To study the effectiveness of map style and map complexity on street map-following performance, drivers utilized one of six informal street maps to drive to a destination in an unfamiliar location. Using a 2x3 factorial design, 78 undergraduates were randomly assigned to one of six map design conditions: two levels of style (written verbatim or graphic illustration) and three levels of complexity. The low-complexity map contained a direct route, including relational (left-right) directions. The medium-complexity map contained a direct route, relational directions, five adjacent streets, and major mileage estimates. The high-complexity map contained a direct route, relational directions, 16 adjacent streets, major mileage estimates, and seven landmarks. Map style significantly affected driving time, as written verbatim maps resulted in less total driving time than graphic maps. Subjects with higher cognitive abilities (as measured by the Wonderlic personnel inventory) took less time to reach the final destination than did those with lower cognitive abilities. Neither the effects for map complexity nor the style by complexity interaction were significant. Also, male and female performance did not significantly differ. (Author/TRRL)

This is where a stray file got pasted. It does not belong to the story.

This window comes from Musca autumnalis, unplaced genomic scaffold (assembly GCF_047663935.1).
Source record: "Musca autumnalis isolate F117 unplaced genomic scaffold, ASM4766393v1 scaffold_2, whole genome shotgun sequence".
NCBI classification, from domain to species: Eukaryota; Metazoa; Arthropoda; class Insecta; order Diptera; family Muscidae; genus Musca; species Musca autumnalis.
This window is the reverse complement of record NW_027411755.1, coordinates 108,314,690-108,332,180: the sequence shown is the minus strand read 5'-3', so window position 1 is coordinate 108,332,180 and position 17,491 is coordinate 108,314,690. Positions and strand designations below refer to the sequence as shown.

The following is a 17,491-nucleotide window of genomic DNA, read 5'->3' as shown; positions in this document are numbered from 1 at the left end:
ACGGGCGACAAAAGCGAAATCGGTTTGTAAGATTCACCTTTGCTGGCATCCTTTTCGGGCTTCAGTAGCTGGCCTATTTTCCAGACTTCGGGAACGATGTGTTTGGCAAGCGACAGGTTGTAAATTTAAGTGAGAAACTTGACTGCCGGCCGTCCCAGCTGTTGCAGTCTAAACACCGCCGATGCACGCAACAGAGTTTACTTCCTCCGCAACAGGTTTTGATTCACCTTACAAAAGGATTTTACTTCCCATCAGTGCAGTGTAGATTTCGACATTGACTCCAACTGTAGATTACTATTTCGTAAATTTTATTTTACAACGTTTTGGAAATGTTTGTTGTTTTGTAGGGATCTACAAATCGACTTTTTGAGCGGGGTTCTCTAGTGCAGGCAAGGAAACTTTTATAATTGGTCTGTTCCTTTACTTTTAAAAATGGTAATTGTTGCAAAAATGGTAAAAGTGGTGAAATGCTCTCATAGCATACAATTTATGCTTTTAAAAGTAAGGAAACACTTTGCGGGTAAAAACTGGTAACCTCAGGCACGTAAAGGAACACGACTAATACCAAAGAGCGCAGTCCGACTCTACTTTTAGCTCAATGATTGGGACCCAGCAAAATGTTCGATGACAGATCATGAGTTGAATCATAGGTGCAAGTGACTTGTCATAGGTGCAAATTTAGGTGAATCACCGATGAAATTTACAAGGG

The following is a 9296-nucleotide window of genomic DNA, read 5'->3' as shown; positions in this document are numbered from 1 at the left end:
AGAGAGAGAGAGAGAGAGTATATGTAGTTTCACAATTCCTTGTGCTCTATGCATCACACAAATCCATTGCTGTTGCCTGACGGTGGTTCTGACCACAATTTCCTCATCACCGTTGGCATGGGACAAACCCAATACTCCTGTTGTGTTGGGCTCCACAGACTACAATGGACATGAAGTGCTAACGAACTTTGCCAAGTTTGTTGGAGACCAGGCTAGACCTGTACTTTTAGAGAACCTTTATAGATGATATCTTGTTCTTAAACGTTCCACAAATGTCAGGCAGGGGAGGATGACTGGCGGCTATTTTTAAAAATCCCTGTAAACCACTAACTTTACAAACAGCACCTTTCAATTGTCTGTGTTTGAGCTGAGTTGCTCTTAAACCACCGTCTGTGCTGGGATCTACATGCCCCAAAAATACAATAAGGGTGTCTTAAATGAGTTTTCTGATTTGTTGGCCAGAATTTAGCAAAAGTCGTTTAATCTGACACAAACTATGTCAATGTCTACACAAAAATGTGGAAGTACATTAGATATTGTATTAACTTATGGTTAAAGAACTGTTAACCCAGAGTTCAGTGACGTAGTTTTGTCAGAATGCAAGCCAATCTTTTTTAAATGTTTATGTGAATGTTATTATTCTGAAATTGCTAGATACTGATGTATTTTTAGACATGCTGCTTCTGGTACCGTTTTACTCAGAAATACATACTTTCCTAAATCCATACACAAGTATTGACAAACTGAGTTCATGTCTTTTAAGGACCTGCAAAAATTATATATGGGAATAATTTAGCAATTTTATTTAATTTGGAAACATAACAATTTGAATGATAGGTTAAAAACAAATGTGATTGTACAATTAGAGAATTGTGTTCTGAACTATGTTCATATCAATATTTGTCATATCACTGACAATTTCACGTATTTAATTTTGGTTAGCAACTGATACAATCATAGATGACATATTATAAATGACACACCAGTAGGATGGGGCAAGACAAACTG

• Availability:
  • Corporate Authors:

    Sage Publications Limited

    28 Banner Street
    London,   England 
  • Authors:
    • Kovach, R C
    • Surrette, M A
    • Aamodt, M G
  • Publication Date: 1988-11

Media Info

Subject/Index Terms

Filing Info

  • Accession Number: 00492796
  • Record Type: Publication
  • Source Agency: Transport Research Laboratory
  • Files: ITRD, TRIS
  • Created Date: Mar 31 1990 12:00AM